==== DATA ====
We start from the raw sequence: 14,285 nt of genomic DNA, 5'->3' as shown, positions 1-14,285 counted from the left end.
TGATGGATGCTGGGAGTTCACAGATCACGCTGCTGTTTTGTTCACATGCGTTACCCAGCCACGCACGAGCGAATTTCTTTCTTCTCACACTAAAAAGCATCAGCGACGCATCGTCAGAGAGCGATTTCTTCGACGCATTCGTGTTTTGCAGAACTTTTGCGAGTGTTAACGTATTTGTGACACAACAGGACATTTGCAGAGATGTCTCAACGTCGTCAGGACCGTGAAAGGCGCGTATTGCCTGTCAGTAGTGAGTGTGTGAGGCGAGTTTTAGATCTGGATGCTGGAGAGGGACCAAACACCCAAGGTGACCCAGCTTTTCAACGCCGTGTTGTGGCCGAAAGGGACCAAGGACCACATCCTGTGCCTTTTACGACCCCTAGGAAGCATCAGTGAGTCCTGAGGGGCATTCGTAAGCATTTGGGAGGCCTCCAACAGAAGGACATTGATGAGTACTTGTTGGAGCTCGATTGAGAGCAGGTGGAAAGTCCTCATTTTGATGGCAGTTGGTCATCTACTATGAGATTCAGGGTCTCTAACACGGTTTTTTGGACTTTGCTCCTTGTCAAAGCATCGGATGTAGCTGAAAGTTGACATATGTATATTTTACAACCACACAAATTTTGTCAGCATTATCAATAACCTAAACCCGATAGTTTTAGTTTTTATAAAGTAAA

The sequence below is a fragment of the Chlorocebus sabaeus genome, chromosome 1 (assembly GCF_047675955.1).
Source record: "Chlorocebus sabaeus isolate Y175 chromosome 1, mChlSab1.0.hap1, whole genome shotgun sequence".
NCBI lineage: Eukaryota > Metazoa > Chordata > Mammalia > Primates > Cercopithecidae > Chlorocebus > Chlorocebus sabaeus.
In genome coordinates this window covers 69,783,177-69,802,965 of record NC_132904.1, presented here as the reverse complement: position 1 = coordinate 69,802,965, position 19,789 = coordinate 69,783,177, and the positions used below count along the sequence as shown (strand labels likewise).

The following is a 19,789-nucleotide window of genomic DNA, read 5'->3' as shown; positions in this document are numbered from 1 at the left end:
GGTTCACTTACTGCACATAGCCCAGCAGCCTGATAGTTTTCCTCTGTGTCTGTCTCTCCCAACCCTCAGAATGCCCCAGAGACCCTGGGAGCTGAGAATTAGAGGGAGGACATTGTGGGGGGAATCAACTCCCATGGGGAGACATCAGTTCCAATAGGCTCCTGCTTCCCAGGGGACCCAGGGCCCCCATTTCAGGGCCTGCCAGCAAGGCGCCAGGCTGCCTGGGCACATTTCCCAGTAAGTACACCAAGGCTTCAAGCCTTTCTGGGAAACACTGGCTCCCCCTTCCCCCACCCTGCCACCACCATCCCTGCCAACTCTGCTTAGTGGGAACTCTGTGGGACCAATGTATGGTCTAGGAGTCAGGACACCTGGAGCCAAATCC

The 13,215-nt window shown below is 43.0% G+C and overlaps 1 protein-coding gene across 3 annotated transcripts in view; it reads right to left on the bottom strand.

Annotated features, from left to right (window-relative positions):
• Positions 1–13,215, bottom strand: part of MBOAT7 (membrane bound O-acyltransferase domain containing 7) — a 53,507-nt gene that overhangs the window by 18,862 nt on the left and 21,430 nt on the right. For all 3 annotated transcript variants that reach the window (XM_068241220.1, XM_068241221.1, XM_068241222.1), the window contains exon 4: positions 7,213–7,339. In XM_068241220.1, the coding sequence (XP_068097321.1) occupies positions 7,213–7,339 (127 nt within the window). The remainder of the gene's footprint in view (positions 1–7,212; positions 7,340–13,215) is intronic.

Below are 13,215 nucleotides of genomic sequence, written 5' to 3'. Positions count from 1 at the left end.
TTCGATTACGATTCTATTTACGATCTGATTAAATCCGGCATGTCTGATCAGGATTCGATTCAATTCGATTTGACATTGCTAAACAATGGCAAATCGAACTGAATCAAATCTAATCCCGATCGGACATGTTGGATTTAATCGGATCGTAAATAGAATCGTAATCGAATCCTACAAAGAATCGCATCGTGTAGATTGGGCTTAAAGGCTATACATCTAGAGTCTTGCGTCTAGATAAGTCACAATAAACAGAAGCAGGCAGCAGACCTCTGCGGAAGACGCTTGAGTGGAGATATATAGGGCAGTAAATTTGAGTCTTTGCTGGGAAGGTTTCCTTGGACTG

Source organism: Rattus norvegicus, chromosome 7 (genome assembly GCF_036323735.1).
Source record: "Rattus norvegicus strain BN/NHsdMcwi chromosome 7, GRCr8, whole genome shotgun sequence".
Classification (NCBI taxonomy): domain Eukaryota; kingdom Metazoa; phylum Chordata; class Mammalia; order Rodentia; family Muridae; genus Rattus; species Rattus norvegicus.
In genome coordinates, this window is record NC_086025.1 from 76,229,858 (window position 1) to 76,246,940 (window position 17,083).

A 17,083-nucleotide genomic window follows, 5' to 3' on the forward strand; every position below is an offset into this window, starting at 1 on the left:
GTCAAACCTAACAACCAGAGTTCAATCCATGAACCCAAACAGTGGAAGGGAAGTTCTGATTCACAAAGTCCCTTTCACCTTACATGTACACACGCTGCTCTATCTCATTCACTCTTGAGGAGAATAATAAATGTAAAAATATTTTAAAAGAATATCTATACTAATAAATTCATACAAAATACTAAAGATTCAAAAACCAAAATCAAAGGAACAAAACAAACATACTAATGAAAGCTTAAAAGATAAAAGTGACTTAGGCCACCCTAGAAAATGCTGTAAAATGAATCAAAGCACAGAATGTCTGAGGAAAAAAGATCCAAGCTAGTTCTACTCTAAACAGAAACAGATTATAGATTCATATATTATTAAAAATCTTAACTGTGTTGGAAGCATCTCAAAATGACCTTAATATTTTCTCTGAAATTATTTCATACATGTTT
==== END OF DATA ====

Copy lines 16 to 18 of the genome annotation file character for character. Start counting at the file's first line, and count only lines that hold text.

Classification (NCBI taxonomy): domain Eukaryota; kingdom Metazoa; phylum Chordata; class Mammalia; order Rodentia; family Muridae; genus Rattus; species Rattus norvegicus.
In genome coordinates, this window is record NC_086025.1 from 76,229,858 (window position 1) to 76,246,940 (window position 17,083).

A 17,083-nucleotide genomic window follows, 5' to 3' on the forward strand; every position below is an offset into this window, starting at 1 on the left: